Rosemann v. St. Louis Bank, No. 15-3965 (8th Cir. 2017)Annotate this Case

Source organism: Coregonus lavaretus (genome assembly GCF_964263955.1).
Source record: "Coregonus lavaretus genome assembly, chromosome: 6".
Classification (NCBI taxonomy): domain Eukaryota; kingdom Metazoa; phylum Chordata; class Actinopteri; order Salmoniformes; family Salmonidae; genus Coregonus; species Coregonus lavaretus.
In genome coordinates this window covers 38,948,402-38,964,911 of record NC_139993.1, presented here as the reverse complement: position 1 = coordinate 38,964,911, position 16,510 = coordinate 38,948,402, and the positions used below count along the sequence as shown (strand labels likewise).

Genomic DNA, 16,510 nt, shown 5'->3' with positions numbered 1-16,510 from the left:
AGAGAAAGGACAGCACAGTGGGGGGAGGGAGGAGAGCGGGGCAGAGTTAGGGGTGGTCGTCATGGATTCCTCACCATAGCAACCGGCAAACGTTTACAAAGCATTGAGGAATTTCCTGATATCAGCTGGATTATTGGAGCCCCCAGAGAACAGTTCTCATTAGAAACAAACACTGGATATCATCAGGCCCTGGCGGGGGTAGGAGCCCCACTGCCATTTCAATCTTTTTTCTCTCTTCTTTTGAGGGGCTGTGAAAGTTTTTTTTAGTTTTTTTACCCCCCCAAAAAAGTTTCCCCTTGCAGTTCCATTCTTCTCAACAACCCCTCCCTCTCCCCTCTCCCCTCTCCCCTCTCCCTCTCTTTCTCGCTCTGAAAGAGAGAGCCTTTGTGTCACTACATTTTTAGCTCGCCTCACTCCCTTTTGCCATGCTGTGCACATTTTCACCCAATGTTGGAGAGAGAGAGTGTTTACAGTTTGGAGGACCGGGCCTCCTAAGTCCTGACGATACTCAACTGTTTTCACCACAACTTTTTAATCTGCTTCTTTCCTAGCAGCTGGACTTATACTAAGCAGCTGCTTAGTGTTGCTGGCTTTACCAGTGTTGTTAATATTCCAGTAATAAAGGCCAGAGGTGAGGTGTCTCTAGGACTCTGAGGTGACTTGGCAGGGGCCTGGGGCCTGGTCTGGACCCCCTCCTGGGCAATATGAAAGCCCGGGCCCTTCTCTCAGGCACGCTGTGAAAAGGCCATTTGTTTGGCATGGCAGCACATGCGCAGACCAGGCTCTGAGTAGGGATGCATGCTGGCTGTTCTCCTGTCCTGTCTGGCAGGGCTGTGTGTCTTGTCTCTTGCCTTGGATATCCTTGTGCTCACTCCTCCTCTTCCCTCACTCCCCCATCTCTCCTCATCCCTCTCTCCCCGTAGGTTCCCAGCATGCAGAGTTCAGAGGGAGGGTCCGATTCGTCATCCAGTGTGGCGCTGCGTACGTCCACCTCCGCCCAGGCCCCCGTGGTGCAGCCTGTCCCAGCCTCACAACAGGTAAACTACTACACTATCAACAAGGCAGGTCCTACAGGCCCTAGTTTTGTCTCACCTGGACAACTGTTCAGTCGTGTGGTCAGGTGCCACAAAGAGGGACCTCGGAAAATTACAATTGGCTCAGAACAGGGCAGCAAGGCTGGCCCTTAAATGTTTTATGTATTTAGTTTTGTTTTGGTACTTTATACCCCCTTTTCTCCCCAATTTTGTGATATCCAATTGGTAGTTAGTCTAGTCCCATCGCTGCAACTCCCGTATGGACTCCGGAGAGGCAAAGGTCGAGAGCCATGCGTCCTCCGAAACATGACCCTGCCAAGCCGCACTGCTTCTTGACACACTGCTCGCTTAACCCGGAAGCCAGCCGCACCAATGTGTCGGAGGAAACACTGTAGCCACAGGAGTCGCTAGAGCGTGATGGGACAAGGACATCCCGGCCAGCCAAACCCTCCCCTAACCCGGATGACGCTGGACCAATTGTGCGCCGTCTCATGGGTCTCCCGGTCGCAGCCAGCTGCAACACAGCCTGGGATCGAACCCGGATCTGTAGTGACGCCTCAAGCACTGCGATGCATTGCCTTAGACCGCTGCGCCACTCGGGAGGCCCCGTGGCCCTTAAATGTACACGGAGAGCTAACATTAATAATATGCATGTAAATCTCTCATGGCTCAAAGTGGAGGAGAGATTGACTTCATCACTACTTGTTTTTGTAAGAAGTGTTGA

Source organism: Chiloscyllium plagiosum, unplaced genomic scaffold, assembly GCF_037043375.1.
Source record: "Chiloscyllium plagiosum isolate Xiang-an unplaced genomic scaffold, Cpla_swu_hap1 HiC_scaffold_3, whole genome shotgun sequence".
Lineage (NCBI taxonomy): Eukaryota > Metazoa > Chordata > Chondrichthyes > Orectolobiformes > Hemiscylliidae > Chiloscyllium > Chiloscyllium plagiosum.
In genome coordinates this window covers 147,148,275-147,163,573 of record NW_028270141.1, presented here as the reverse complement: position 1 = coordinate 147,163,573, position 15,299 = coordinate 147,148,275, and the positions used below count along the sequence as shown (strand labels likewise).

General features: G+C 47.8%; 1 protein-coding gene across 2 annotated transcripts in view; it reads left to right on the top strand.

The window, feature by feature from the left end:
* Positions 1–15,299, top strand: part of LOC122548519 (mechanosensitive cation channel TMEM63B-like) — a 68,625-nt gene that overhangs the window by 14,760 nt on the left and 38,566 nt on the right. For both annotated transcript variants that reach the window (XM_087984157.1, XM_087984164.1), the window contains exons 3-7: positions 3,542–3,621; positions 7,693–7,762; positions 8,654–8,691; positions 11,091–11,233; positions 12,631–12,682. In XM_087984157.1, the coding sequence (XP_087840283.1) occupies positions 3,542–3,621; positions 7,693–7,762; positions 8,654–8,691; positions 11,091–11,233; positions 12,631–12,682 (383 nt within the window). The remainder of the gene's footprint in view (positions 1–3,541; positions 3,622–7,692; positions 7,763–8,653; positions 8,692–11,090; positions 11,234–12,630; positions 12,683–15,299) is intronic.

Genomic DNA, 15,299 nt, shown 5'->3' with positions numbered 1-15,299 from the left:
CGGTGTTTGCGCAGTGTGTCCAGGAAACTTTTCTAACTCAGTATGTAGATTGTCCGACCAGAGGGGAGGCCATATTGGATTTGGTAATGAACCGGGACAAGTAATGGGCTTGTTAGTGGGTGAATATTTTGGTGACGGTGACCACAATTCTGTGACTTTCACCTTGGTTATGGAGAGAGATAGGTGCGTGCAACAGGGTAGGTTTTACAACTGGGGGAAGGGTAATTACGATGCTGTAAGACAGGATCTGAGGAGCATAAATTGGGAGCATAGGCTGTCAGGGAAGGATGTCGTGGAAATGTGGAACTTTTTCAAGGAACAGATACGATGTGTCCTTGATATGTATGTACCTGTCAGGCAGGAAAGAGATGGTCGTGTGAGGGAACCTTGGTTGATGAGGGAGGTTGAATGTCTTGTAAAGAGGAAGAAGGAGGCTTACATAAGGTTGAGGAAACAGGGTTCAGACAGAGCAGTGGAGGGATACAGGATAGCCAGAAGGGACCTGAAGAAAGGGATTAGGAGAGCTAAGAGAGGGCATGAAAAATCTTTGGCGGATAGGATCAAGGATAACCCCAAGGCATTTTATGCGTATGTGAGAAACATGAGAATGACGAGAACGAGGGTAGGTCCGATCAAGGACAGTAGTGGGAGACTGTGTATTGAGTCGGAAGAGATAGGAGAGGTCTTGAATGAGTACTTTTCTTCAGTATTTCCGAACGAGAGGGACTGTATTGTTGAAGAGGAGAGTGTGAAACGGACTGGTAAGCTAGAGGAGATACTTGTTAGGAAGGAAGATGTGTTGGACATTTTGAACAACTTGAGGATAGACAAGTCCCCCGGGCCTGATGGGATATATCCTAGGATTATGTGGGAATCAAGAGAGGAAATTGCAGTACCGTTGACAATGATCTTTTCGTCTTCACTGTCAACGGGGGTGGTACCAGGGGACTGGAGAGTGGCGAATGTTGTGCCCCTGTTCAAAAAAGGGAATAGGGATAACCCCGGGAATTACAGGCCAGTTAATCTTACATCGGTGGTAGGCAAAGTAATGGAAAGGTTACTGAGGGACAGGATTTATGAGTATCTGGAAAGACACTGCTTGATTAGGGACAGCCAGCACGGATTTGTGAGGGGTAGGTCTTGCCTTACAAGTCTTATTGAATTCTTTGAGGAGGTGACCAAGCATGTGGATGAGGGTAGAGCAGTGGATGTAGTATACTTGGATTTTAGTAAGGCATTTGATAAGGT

This case arose from Martin Sigillito's Ponzi scheme known as the British Lending Program (BLP). Plaintiffs, seeking to recoup losses due to the BLP, filed suit against St. Louis Bank, alleging violations of Missouri's Uniform Fiduciaries Law (UFL); aiding and abetting the breach of Sigillito's fiduciary duties; conspiracy to breach Sigillito's fiduciary duties; and conspiracy to violate the Racketeer Influenced and Corrupt Organizations Act (RICO), 18 U.S.C. 1962(d). The Eighth Circuit held that the district court properly denied summary judgment to plaintiffs on their UFL claim where plaintiffs have failed to show that St. Louis Bank had actual knowledge that Sigillito misappropriated fiduciary funds; that St. Louis Bank acted in bad faith; and that St. Louis Bank knew that Sigillito was using the fiduciary funds for his personal benefit. The court also held that plaintiffs' common-law and RICO claims failed because the evidence did not create any genuine issues of material fact. Accordingly, the court affirmed the judgment.